ISSN 1759-2836 (online)
Writing an article about the Serbian clubbing scene in London made me reminisce about all the wild nights I spent in the world of Serbian pop, rock, folk, dance, and even hip-hop. No matter what club I recall as being the “first one”, someone else is bound to remember something even earlier. My memory may not be that reliable, but let’s have a go anyway!
The first night of domaća muzika I recall as a žurka-hungry teenager was at a venue in Soho called Le Scandale. On a Monday night in autumn 1994 I got a phone call from a friend saying “Idemo na neku našu žurku!” Mobile phones were rare back then, but somehow the word spread and I found myself in a club with over 200 others listening to Riblja Čorba, Bijelo Dugme, EKV, Partibrejkers... And that’s all I can remember – which means it must have been a good night. “Skandal” (as it was known to Serbs) held a few more parties of this sort, as so many will fondly remember. Wild nights indeed.
The next big Serbian party took place in the spring of 1996, at Zoo Bar in Leicester Square. It became known as Zlatni Papagaj. Run by Bojan and Bora, it was named after a well known trendy bar in Belgrade, famous for its early 80s “posh kids” clientele. London’s Zlatni Papagaj was amazing in those days even though it was not on at weekends. There was a party every Monday night and live performances almost every month, with the likes of Bajaga, Partibrejkers, Električni Orgazam, and Rambo Amadeus performing. Zlatni Papagaj still holds parties from time to time, which can be just as mad as they were back in the hey-day.
The early noughties brought a change in generations. Many of the clubbers of the early and mid 90s weren’t partying so often (old age, eh?) and the Serbian music scene in general was changing rapidly, shining a light onto new genres of pop, dance, and even turbo-folk. The first early 00s club was Kokolo, run by Tanja Jokić (DJ Shefitza). She was the first to introduce novelties such as “The Battle of the DJs”, prize draws, and a good all-round mix of musical styles. Kokolo is still going strong and has expanded to include Gypsy style nights, featuring trumpeting sounds from across the Balkan Peninsula.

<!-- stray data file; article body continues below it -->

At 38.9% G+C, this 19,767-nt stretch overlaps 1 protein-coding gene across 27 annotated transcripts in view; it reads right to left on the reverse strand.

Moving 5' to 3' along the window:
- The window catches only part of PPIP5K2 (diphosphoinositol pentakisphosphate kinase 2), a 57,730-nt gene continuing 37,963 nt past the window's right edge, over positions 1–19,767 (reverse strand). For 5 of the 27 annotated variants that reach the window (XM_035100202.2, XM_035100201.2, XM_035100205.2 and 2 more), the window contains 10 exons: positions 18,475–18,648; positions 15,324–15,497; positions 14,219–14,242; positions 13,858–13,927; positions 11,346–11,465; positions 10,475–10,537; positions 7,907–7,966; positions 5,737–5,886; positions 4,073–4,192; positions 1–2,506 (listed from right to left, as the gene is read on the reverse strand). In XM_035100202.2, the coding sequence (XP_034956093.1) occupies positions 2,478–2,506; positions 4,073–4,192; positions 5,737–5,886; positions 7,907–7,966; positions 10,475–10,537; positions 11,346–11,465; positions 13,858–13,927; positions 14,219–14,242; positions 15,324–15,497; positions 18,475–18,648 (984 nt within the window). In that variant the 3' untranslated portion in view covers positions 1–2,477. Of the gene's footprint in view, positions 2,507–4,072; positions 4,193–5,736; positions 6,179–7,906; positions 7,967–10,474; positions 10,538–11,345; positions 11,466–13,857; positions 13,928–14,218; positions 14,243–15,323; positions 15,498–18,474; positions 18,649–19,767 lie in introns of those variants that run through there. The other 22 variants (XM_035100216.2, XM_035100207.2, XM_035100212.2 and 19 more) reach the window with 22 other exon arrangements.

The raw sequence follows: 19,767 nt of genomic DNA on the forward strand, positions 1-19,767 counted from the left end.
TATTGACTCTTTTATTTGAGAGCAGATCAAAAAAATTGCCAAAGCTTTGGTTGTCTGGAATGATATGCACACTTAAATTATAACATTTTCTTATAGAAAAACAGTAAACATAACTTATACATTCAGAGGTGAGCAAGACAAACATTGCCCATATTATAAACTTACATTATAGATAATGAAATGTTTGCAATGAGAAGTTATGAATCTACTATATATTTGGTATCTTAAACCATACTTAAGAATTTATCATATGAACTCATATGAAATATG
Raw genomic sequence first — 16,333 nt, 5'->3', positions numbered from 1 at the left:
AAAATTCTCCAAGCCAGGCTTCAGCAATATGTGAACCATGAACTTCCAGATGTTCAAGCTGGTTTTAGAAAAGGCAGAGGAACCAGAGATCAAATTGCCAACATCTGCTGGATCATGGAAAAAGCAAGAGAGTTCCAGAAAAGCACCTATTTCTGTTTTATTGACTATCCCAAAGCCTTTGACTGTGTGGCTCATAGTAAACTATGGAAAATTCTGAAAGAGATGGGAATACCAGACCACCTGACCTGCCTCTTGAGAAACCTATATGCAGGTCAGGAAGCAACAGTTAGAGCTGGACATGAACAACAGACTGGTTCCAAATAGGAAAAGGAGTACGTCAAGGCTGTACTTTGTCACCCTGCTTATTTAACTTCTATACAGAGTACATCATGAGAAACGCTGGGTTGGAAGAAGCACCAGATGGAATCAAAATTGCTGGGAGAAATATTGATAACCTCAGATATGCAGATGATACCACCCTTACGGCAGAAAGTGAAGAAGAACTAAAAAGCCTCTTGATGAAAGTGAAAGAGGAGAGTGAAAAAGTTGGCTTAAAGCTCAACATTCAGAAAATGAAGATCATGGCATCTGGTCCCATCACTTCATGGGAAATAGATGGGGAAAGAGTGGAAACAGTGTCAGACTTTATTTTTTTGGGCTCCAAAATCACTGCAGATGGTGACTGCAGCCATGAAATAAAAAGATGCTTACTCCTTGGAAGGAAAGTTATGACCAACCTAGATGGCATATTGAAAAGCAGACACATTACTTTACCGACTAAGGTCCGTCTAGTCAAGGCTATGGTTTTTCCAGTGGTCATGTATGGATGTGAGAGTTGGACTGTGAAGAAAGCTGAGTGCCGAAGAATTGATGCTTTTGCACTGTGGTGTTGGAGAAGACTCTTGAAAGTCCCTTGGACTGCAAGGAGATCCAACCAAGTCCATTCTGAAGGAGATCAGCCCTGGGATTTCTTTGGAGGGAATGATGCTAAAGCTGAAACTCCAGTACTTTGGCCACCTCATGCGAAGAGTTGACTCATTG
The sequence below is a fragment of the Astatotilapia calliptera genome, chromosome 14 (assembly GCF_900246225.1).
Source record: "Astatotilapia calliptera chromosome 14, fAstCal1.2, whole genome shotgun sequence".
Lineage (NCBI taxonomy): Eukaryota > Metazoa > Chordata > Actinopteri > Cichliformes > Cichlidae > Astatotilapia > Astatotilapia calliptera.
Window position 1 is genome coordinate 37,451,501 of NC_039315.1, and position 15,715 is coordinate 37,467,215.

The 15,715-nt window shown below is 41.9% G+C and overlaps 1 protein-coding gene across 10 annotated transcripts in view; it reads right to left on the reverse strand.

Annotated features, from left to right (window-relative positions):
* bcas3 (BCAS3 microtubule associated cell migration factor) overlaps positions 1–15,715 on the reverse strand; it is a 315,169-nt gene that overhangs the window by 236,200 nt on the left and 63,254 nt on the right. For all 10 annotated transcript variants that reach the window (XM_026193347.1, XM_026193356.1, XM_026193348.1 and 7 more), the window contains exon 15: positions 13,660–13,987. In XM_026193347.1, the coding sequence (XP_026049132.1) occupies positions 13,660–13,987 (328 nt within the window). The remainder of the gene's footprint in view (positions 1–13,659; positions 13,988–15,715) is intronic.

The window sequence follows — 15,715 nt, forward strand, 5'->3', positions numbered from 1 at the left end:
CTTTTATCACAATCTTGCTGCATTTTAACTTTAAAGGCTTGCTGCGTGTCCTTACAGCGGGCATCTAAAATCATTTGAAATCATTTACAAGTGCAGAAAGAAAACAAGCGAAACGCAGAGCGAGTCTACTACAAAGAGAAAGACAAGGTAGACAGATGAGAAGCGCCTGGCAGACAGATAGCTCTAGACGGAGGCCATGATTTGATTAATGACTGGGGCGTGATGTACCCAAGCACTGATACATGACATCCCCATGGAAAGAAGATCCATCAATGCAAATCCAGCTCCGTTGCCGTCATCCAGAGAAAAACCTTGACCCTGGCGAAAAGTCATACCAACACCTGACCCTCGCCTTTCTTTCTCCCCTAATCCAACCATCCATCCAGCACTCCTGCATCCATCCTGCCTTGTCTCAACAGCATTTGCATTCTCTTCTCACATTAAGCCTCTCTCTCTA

In February 2004, a brand new club night took place; false modesty aside, this event marked a pivotal point for the 21st century Serbian clubbing scene. It was the first EXER Party. Venues have changed, but EXER Events has organised over 60 parties so far, featuring a variety of music to cater for all tastes. The latest, Halloween 2010, was certainly a wild night to remember. EXER Events occasionally stage live gigs (the latest was the legendary Riblja Čorba concert), and some smaller events like Demia (a rock and pop music night), Truba (trumpeting Balkan madness) and Ambasada.
In addition to regular club nights, the Serbian pub Black George in Ealing also runs a downstairs bar (Boombar) playing a variety of good Serbian music to dance to. Finally, we mustn’t forget the Paya and Horse pub in Battersea, where Kraljević Marko lookalike Paja will play a kolo for you, served with the tastiest ćevapčići.
So, there you have it. The Serbian club scene is as lively and diverse today as ever thanks to the Serbian party animals with the energy to drink and make merry. And seeing as that’s a (much envied) part of our national character, the club scene is guaranteed to continue thriving.